One has to wonder if, had things worked out differently, Harrison Ford would have made a Han Solo prequel in the mid-1980s. I mean, he did reprise Bob Falfa. While the X-Men movies did make Hugh Jackman a star, they didn’t really make him the biggest star in the world. But X-Men Origins: Wolverine does offer something else–it’s gives Jackman a chance to be charming and athletic–it’s got to be the only franchise where the target audiences are teenage boys and women of the age of reason.
The film doesn’t feature Jackman’s best performance by far, but it does reveal exactly why he’s such a singularity. He’s a movie star, one who can make this silly action movie (which is, to be fair, pretty darn violent for a PG-13) seem like a real movie. It doesn’t hurt he’s got Liev Schreiber as his nemesis. The movie could have been–should have been–framed in a long fight scene between the two of them, flashbacks playing through. Schreiber somehow manages to turn in a textured performance and gnaw through the scenery.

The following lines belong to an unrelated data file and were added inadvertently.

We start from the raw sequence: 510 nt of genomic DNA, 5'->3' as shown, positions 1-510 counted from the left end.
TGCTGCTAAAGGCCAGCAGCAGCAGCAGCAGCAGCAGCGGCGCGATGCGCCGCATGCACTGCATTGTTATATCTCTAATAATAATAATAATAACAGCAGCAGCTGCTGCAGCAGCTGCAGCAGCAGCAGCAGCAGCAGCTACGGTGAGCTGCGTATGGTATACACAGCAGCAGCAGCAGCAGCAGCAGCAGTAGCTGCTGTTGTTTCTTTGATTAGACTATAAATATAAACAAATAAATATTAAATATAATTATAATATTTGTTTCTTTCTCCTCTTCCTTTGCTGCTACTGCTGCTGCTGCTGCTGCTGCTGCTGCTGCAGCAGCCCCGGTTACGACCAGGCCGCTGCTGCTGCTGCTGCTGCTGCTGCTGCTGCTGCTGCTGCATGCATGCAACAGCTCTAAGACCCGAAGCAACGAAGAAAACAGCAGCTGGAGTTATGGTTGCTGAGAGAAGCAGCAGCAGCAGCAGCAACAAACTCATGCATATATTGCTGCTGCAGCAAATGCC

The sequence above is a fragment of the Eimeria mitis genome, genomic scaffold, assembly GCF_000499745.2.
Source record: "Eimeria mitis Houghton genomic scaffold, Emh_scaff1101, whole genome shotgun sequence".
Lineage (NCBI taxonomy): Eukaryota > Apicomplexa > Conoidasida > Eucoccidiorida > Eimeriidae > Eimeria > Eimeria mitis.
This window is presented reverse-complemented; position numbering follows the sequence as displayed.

There are some bright spots in the supporting cast–Will.i.am is surprisingly good and Danny Huston can make his atrocious dialogue sound all right–and no one’s terrible. There’s not enough personality in the script for the actors to do any better.
The direction’s good, if a little bland. It’s PG-13 gritty.
The special effects are bad. They bring it down.
Directed by Gavin Hood; written by David Benioff and Skip Woods; director of photography, Donald M. McAlpine; edited by Nicolas De Toth and Megan Gill; music by Harry Gregson-Williams; production designer, Barry Robison; produced by Lauren Shuler Donner, Ralph Winter, Hugh Jackman and John Palermo; released by 20th Century Fox.
Starring Hugh Jackman (Logan), Liev Schreiber (Victor), Danny Huston (Stryker), Will.i.am (John Wraith), Lynn Collins (Kayla), Kevin Durand (Fred Dukes), Dominic Monaghan (Bradley), Taylor Kitsch (Remy LeBeau), Daniel Henney (Agent Zero) and Ryan Reynolds (Wade Wilson).